ELIZABETH SHERWOOD RANDALL, TOP NATIONAL SECURITY COUNCIL OFFICIAL UNDER OBAMA: You've made the most important point, Brooke, which is while diplomacy is laudable, in this case there are no specifics in exchange for major concessions. We have said we'll cancel the military exercises, we've offered security guarantees to North Korea. We've invited Kim Jong Un to the White House and yet there is nothing specific in four key areas, one is the nuclear warheads themselves and the associated delivery systems, two is the fissile material both the stockpiles currently of highly enriched uranium and plutonium, and the capacity to continue to produce that fissile material. Three is what happens to the production sites and plants and test facilities? Four is what about monitoring intrusive inspections and verifications. So, on those four topics we have nothing concrete and yet we've already given major concessions upfront. That seems to me to be a mistake.

BALDWIN: Do you think the U.S. offered up too much? Did they offer up too much at first?

RANDALL: We don't have enough concrete commitments on the part of the North Koreans to trust them.

BALDWIN: Got it. On the just even visuals, Lindsey, the visuals of the North Korean and American flags there draped next to one another, what did you think when you saw that?

FORD: It was jarring. I got to be honest. I think especially coming off of the G7 summit recently. You see these photos that are making the rounds from the G7 summit. President in what looks to be very difficult conversations with some of our closest allies and then immediately you juxtapose that with these shots of the American and North Korean flags right next to each other and the President shaking hand with Kim Jong Un. More than just the optics of it, the President's own words repeatedly referring to him as smart, tremendous, he has a great personality, a wonderful guy. While I recognize that there's something to be said for personal diplomacy, on the other hand, we can't forget this is the same man who sent -- his regime sent Otto Warmbier home in a medically induced coma, a man who assassinated his half brother in a public airport. We've handed him a propaganda coup in this whole situation.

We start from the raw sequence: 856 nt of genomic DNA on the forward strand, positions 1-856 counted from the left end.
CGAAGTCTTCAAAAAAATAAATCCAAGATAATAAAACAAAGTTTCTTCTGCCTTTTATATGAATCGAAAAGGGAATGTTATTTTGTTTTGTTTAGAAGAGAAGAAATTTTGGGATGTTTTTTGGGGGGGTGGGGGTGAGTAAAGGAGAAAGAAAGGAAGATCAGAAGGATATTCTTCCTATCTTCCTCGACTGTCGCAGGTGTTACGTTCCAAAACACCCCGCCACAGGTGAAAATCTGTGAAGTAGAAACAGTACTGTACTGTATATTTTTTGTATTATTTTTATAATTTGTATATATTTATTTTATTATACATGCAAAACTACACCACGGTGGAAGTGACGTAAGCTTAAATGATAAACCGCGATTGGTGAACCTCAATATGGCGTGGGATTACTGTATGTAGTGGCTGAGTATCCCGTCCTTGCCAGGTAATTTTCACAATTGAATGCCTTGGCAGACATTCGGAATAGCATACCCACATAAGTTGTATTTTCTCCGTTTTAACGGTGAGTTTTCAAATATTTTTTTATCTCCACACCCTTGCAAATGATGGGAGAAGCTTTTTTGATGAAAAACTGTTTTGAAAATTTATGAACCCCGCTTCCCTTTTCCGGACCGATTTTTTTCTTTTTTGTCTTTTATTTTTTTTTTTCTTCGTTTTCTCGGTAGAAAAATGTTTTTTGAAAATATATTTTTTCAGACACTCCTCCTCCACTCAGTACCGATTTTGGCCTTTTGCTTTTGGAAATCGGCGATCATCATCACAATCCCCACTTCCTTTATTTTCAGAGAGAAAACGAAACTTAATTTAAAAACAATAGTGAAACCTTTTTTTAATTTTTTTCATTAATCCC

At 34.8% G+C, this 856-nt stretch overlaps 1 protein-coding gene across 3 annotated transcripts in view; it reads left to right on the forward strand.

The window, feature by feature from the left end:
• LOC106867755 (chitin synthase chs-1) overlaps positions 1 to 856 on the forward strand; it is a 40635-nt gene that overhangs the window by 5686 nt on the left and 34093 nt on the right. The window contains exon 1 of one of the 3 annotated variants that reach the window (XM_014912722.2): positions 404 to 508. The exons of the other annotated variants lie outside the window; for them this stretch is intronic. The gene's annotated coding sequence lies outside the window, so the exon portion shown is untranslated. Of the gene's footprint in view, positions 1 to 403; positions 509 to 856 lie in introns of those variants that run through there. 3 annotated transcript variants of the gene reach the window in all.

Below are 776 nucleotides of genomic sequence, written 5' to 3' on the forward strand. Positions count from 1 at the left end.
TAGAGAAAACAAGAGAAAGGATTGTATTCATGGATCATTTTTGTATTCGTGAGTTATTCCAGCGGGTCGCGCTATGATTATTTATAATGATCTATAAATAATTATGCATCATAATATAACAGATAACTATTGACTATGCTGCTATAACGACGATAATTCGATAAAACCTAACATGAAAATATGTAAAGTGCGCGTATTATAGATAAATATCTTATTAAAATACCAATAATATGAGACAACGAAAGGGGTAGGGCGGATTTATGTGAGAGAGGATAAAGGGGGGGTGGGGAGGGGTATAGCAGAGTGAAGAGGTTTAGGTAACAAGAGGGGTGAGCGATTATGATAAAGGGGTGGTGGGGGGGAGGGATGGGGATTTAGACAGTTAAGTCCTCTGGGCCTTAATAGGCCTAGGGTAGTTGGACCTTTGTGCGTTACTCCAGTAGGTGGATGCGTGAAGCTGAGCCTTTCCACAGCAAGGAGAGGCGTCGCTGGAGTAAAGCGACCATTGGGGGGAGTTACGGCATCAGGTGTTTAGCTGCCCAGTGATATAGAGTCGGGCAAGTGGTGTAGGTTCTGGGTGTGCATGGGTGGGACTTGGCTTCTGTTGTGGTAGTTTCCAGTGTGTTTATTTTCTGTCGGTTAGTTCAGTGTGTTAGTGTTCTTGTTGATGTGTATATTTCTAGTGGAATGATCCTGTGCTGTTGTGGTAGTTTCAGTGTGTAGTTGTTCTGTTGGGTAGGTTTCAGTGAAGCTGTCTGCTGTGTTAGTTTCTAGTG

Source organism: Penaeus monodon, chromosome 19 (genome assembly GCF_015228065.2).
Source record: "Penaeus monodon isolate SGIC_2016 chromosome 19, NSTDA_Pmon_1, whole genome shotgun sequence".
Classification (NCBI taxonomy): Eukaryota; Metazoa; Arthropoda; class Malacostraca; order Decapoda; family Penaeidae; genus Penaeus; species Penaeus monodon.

BALDWIN: That's why I was reading some of the findings from the 2014 UN report. There's so much more to this country that we have to remind people of the murders and the rapes and the gulags. As I am thinking about North Korea, Elizabeth, do you think in this whole summit and beyond, are they thinking long game strategy do you think?

[14:15:00] RANDALL: I'm thinking the most significant development here in a long game question is the implication for the U.S. presence in the region. The Chinese have a strong interest in seeing the U.S. presence reduced. When we think about the outcome of yesterday's conversation in Singapore, it could mean we front run the process and reduce our readiness in the region, our presence in the region, with no evident gain. What I know from experience from denuclearizing three former soviet states working to build down our own nuclear weapons program after the end of the Cold War, and having responsibility for the implementation of the Iran agreement, is how much time and specific attention to detail it actually takes to denuclearize. This is not something you do quickly. You don't do it in a casual way. It's deeply serious work that will take years to achieve. We should in no way be reducing our presence if we're playing a long game in the region.